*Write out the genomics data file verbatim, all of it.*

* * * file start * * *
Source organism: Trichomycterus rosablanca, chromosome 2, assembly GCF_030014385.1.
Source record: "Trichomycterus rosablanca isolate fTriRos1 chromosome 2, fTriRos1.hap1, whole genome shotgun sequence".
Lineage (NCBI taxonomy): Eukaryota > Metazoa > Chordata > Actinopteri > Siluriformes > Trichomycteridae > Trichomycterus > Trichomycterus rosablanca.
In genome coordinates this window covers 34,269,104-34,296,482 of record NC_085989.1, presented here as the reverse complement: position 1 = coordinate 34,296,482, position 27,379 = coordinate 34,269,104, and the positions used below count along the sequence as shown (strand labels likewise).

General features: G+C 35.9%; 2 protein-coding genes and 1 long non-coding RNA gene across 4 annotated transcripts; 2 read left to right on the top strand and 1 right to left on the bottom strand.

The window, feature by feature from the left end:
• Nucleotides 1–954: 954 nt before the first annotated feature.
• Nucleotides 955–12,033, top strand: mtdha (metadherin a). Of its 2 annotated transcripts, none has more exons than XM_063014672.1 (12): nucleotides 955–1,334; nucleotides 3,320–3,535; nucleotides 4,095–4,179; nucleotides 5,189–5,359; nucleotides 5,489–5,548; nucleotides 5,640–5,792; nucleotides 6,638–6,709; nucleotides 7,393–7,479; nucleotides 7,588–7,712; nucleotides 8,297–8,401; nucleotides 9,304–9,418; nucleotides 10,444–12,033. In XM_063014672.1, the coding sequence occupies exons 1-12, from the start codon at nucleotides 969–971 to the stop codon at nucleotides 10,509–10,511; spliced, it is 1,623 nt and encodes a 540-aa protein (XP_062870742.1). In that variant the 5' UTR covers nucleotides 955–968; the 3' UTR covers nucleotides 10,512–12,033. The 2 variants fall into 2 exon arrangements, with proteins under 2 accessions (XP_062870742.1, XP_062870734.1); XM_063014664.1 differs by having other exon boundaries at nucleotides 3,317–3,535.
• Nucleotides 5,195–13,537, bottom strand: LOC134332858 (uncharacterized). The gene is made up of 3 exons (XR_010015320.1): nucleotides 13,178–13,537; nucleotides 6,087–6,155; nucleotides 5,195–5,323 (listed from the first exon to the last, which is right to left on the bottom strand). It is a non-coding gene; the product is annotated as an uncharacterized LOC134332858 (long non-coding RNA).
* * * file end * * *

Source organism: Trichomycterus rosablanca, chromosome 2, assembly GCF_030014385.1.
Source record: "Trichomycterus rosablanca isolate fTriRos1 chromosome 2, fTriRos1.hap1, whole genome shotgun sequence".
Lineage (NCBI taxonomy): Eukaryota > Metazoa > Chordata > Actinopteri > Siluriformes > Trichomycteridae > Trichomycterus > Trichomycterus rosablanca.
In genome coordinates this window covers 34,269,104-34,296,482 of record NC_085989.1, presented here as the reverse complement: position 1 = coordinate 34,296,482, position 27,379 = coordinate 34,269,104, and the positions used below count along the sequence as shown (strand labels likewise).

General features: G+C 35.9%; 2 protein-coding genes and 1 long non-coding RNA gene across 4 annotated transcripts; 2 read left to right on the top strand and 1 right to left on the bottom strand.

The window, feature by feature from the left end:
• Nucleotides 1–954: 954 nt before the first annotated feature.
• Nucleotides 955–12,033, top strand: mtdha (metadherin a). Of its 2 annotated transcripts, none has more exons than XM_063014672.1 (12): nucleotides 955–1,334; nucleotides 3,320–3,535; nucleotides 4,095–4,179; nucleotides 5,189–5,359; nucleotides 5,489–5,548; nucleotides 5,640–5,792; nucleotides 6,638–6,709; nucleotides 7,393–7,479; nucleotides 7,588–7,712; nucleotides 8,297–8,401; nucleotides 9,304–9,418; nucleotides 10,444–12,033. In XM_063014672.1, the coding sequence occupies exons 1-12, from the start codon at nucleotides 969–971 to the stop codon at nucleotides 10,509–10,511; spliced, it is 1,623 nt and encodes a 540-aa protein (XP_062870742.1). In that variant the 5' UTR covers nucleotides 955–968; the 3' UTR covers nucleotides 10,512–12,033. The 2 variants fall into 2 exon arrangements, with proteins under 2 accessions (XP_062870742.1, XP_062870734.1); XM_063014664.1 differs by having other exon boundaries at nucleotides 3,317–3,535.
• Nucleotides 5,195–13,537, bottom strand: LOC134332858 (uncharacterized). The gene is made up of 3 exons (XR_010015320.1): nucleotides 13,178–13,537; nucleotides 6,087–6,155; nucleotides 5,195–5,323 (listed from the first exon to the last, which is right to left on the bottom strand). It is a non-coding gene; the product is annotated as an uncharacterized LOC134332858 (long non-coding RNA).